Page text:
Hilaire Belloc, in a lovely little essay written in 1911 called “The Absence of the Past”—appearing three years before the outbreak of the Great War that caused so much of that fabled past to go smash—tells us that it is not possible “to put into human language that emotion which rises when a man stands upon some plot of European soil and can say with certitude to himself: ‘Such and such great, or wonderful, or beautiful things happened here.’”

But then Belloc, exercising his peculiar magic, goes on to do exactly that, to crystallize an event in language so revelatory as to awaken the mind to those very details as they unfold on the page. He has actually placed the reader in the very scene as he describes it. “Time does not remain,” he reminds us, “but space does, and though we cannot seize the past physically,” nevertheless, it is possible in re-visiting that place to effect a real if vicarious communion with those who would otherwise disappear altogether into the realm of the unremembered dead.

“It was but the other day,” he goes on, illustrating the point, “that I stood looking at the little brass plate which says that here Charles Stuart faced the authority of his judges.” And then, all at once, the magic takes hold as he directs his imaginative gaze onto the scene before his eyes. “I suddenly felt,” he tells us excitedly, “the presence of the thing itself. Here all the business was done: they were alive; they were in the present as we are. Here sat that tender-faced, courageous man, with his pointed beard and his luminous eyes…”

Belloc’s point, as eloquent as it is instructive, presses upon the reader the following recognition—that the soul, “When seized with such sudden and positive conviction of the substantial past … is overwhelmed.” And, of course, as Belloc goes on to insist, “Europe is full of such ghosts.” Indeed, he adds, the apparent absence of that past, seemingly as scattered as the snows of yesteryear, yet whose very presence had once most vividly laid hold of us, “becomes almost a sensible thing,” as palpable as the present on which it intrudes. So much so, he says, that in point of fact it validates the claims of those “who pretend, imagine, or perhaps have experienced under such conditions the return of the dead.”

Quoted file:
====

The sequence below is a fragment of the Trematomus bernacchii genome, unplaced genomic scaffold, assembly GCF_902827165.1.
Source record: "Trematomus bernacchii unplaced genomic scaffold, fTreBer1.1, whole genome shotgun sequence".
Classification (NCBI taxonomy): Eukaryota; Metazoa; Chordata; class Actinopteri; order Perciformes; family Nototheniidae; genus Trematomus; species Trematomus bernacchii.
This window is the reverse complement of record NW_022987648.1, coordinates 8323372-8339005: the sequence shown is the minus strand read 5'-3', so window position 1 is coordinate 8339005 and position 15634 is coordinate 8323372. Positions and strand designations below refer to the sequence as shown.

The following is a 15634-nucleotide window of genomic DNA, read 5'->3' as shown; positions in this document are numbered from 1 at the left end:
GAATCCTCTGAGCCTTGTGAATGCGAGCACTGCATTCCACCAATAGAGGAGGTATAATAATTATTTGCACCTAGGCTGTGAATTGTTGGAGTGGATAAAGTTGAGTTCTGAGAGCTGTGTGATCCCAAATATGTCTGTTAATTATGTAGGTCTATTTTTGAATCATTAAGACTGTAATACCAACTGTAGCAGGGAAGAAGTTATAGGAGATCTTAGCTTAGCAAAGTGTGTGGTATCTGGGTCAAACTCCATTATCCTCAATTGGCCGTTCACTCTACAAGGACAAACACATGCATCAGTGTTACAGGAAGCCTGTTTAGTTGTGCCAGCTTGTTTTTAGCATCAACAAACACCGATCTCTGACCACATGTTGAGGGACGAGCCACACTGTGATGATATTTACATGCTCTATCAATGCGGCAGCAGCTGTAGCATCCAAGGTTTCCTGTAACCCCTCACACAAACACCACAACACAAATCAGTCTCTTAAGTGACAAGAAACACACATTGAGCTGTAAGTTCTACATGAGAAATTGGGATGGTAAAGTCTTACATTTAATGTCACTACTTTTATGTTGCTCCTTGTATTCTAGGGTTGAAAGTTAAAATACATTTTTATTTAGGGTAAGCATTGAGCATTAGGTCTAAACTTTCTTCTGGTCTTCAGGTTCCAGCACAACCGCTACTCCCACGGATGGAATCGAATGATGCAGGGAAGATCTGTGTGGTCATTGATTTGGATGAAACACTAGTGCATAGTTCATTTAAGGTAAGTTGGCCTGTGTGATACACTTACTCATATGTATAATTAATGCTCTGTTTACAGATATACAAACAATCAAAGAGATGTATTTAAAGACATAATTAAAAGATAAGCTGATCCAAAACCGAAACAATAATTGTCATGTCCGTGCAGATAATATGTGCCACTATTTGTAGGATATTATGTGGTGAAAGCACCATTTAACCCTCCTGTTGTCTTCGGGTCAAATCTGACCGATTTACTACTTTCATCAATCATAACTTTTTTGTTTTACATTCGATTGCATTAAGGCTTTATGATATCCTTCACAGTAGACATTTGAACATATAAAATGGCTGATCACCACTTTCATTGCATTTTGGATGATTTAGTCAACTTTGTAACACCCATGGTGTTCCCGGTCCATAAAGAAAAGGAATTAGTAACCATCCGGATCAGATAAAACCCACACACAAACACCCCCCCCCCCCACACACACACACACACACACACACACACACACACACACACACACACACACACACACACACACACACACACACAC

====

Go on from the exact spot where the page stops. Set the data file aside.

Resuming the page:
This shadowy sense, concludes Belloc, and the silence that envelops it, “is a mood crammed with something that does not remain, as space remains, that is limited by time, and is a creature of time, and yet something that has an immortal right to remain.” And isn’t this really the whole point of the study of the past, to try and resurrect it? To bring imaginatively to light the sense that, as Eliot tells us in lines of purest bewitchment:

We die with the dying:
See, they depart, and we go with them.
We are born with the dead:
See, they return, and bring us with them.

And what the dead had no speech for, when living,
They can tell you, being dead: the communication
Of the dead is tongued with fire beyond the language of the

Here, the intersection of the timeless moment
Is England and nowhere.
Never and always.

What an enrichment, a profound liberation even, knowledge of the past brings to those who are privileged to learn something of its life, so evident amid the shadows cast upon the present.


  • Regis Martin

    Regis Martin is Professor of Theology and Faculty Associate with the Veritas Center for Ethics in Public Life at the Franciscan University of Steubenville. He earned a licentiate and a doctorate in sacred theology from the Pontifical University of St. Thomas Aquinas in Rome. Martin is the author of a number of books, including Still Point: Loss, Longing, and Our Search for God (2012) and The Beggar’s Banquet (Emmaus Road). His most recent book, published by Scepter, is called Looking for Lazarus: A Preview of the Resurrection.